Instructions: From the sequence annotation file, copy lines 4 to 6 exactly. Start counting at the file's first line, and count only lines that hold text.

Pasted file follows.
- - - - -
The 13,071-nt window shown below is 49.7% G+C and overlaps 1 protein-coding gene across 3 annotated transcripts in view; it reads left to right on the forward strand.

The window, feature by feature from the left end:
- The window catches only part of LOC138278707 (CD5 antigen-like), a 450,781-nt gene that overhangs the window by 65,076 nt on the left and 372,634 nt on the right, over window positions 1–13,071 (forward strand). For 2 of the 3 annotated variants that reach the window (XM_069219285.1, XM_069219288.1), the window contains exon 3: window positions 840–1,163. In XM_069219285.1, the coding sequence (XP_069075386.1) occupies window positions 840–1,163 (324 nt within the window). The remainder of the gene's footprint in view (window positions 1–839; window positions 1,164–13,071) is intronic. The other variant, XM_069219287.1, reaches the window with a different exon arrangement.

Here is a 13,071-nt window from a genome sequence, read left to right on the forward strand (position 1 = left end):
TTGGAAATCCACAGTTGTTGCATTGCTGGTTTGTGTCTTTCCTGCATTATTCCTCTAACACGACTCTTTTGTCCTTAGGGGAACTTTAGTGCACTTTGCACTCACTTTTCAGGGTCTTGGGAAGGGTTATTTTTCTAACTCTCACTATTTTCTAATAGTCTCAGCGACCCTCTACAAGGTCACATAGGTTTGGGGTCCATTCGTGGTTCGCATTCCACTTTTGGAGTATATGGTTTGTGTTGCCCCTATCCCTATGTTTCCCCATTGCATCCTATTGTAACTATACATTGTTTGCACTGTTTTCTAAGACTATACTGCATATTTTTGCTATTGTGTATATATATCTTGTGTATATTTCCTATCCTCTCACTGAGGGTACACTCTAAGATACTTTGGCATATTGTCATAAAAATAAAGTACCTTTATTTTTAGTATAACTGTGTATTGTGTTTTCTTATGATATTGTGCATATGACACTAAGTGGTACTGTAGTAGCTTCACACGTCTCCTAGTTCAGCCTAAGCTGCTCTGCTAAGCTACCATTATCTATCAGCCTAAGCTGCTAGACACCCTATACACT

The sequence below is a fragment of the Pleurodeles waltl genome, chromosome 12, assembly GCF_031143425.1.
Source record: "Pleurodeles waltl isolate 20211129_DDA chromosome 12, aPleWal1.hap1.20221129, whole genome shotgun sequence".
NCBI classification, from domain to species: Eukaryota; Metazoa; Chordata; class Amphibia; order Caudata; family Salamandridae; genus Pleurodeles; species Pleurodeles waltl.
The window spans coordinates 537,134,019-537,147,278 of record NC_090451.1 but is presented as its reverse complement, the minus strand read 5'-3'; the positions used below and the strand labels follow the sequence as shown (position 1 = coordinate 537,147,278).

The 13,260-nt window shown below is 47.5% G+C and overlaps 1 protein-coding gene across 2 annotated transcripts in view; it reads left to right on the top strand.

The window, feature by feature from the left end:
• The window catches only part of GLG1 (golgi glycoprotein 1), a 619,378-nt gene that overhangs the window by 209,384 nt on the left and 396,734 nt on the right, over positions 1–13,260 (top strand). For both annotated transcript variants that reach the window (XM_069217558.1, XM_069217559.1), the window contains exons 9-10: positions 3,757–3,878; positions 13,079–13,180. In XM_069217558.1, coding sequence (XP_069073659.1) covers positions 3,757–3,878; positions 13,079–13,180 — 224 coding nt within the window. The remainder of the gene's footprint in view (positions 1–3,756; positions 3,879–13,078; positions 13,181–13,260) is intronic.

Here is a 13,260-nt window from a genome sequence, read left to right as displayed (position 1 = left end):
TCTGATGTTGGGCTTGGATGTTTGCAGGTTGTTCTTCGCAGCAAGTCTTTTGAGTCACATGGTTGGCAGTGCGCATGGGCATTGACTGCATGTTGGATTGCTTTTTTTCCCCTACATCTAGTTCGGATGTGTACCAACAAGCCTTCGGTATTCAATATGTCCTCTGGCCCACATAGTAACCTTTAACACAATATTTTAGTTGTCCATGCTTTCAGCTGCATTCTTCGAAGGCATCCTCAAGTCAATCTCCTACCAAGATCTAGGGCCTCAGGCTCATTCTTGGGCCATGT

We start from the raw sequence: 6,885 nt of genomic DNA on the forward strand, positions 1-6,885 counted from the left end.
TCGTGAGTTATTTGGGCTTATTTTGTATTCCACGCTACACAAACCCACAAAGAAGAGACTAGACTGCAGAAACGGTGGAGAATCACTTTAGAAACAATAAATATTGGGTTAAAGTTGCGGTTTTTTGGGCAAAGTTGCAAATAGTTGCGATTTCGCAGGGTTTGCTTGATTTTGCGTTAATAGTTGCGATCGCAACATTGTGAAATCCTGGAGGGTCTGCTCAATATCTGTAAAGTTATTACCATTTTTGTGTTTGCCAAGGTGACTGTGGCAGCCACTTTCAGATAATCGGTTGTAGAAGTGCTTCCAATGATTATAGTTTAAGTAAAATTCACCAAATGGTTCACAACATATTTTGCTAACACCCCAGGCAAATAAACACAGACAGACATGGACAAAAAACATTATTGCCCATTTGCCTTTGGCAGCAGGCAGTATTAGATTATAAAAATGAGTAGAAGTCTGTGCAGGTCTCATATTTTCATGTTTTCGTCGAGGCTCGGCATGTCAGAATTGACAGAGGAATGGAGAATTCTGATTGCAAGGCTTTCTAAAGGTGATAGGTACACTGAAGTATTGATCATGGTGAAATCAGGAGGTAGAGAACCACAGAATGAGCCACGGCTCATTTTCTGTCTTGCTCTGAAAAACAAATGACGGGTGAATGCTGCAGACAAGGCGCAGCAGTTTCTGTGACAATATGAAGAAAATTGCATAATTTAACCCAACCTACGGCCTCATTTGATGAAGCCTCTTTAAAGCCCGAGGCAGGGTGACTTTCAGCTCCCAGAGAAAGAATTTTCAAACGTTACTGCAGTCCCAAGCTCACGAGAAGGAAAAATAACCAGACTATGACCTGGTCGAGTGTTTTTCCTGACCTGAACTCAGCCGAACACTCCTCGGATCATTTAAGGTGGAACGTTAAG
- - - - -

Here is a 13,071-nt window from a genome sequence, read left to right on the forward strand (position 1 = left end):
TTGGAAATCCACAGTTGTTGCATTGCTGGTTTGTGTCTTTCCTGCATTATTCCTCTAACACGACTCTTTTGTCCTTAGGGGAACTTTAGTGCACTTTGCACTCACTTTTCAGGGTCTTGGGAAGGGTTATTTTTCTAACTCTCACTATTTTCTAATAGTCTCAGCGACCCTCTACAAGGTCACATAGGTTTGGGGTCCATTCGTGGTTCGCATTCCACTTTTGGAGTATATGGTTTGTGTTGCCCCTATCCCTATGTTTCCCCATTGCATCCTATTGTAACTATACATTGTTTGCACTGTTTTCTAAGACTATACTGCATATTTTTGCTATTGTGTATATATATCTTGTGTATATTTCCTATCCTCTCACTGAGGGTACACTCTAAGATACTTTGGCATATTGTCATAAAAATAAAGTACCTTTATTTTTAGTATAACTGTGTATTGTGTTTTCTTATGATATTGTGCATATGACACTAAGTGGTACTGTAGTAGCTTCACACGTCTCCTAGTTCAGCCTAAGCTGCTCTGCTAAGCTACCATTATCTATCAGCCTAAGCTGCTAGACACCCTATACACT

The sequence below is a fragment of the Pleurodeles waltl genome, chromosome 12, assembly GCF_031143425.1.